Dominic Monaghan, Henry Ian Cusick, Sonya Walger, Michael Giacchino, JJ Abrams - Remotely Interested: A love letter (in a bottle) to LOST.

Mark Grainger 31/05/2010

*DISCLAMER* Needless to say this column features information about the series finale of LOST so if you haven't seen it yet look away now.

“It only ends once. Anything else is just progress.”

Throughout its six series run LOST has provided a plethora of jaw dropping moments. Who could forget that first glimpse of the murderous smoke monster, the discovery of a hatch door buried deep in the ground or the realisation that half of the cast had turfed up with the mysterious Dharma Initiative, the organisation responsible for the hatch and other hidden bases on the island. These were moments that set message boards and water-coolers alight but much more important in the long term were the heart-tugging moments that, thanks to the level of involvement with the characters that the show built up along with a hint of melodrama, managed to provide an emotional kick to the chest that few other TV shows or even movies manage.

Above all two episodes stand above all others for emotional impact. First is season three's finale, Through The Looking Glass, where washed up Brit-rocker Charlie Pace (Dominic Monaghan) sacrifices himself in the hope that his actions will get his friends, and the love of his life Claire, rescued from the island. Of course Charlie wasn't the first major character to die (that honour goes to Boone in the first season) and he sure as hell wasn't the last, but Charlie's death has come to be one of the most iconic moments of the show for two reasons. Firstly because Monaghan's Charlie knew he going to die through a premonition by islander Desmond Hume (the superb Henry Ian Cusick) and was able to make amends for his drug-addled misdeeds, perfectly demonstrating the show's strong vein of redemption. This was done with heart wrenching scenes of Pace making listing and reliving the best parts of his life and saying goodbye to Claire and her newborn son in full knowledge that he wouldn't be returning. Secondly, Charlie's death managed to create a show defining image in the drowning rocker scrawling a message of warning on his hand for Desmond before succumbing to a rapidly flooding room. Three little words that will bring a sad smile to any Lost fans face: "Not Penny's Boat".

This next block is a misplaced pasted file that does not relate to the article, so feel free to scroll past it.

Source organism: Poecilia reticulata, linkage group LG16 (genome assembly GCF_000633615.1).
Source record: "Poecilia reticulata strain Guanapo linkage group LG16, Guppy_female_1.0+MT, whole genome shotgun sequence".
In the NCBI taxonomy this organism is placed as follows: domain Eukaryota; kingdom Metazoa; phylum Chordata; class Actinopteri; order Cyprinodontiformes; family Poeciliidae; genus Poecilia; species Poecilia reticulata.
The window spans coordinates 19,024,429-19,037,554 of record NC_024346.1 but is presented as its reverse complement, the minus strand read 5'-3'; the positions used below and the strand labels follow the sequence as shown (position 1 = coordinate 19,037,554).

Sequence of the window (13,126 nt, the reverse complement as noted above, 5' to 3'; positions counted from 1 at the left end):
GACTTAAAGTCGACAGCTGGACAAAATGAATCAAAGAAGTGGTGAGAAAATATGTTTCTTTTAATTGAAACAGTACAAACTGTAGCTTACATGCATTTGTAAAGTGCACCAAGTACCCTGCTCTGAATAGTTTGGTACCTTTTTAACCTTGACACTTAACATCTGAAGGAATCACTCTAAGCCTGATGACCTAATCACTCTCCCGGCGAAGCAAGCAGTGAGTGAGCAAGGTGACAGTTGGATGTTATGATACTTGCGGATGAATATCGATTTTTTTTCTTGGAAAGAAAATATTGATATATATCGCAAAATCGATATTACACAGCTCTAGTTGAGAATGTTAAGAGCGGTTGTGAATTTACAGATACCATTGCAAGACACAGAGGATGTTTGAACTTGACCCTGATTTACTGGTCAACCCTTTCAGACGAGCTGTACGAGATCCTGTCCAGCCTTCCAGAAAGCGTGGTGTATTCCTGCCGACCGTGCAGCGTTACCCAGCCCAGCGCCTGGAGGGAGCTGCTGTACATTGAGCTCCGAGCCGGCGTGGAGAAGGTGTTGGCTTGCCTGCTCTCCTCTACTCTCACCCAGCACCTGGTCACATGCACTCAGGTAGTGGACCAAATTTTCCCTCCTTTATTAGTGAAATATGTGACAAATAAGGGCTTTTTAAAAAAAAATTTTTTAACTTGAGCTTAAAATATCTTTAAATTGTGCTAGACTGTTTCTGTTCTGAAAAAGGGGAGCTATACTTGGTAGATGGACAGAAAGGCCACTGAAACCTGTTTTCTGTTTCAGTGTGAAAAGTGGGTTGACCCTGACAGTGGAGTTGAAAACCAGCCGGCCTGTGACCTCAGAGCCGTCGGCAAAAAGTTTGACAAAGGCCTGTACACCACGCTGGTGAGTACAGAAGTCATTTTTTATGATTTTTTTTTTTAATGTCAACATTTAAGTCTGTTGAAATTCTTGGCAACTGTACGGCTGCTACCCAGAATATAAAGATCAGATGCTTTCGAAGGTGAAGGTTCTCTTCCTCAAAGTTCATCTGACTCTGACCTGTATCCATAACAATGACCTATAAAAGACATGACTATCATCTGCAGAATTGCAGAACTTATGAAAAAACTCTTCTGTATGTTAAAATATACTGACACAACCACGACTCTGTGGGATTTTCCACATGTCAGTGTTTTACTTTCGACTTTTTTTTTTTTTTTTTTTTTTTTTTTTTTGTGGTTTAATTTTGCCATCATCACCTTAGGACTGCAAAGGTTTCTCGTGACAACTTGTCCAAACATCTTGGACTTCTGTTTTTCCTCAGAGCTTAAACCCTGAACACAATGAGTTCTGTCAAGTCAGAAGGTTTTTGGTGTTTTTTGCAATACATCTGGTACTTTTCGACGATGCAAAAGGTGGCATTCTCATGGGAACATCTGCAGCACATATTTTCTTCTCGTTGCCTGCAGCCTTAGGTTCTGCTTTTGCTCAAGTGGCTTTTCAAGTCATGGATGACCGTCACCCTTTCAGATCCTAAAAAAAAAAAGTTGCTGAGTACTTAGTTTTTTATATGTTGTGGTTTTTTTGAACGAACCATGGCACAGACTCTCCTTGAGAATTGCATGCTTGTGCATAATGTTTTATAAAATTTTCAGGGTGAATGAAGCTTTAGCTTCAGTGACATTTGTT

LOST's second emotional peak came the next year with the Desmond-centric episode, The Constant. A truly stellar episode of television by anyone's standards, the episode showed Desmond as his consciousness fell from the present day to 1996 and back again. To stop the consciousness jumps he had to anchor himself with a 'constant' a person who he cares for in both times. The episode culminates in a truly magical third act where 1996 Des reaches out to his estranged girlfriend Penny (whose boat it isn't. Keep up) and begs her to answer a phone call he'll make to her from a freighter in 8 years time. That call is made soon after and is one of the most emotionally all thanks to the sterling work of Cusick, Flashforward's Sonya Walger and LOST's award winning composer, Michael Giacchino.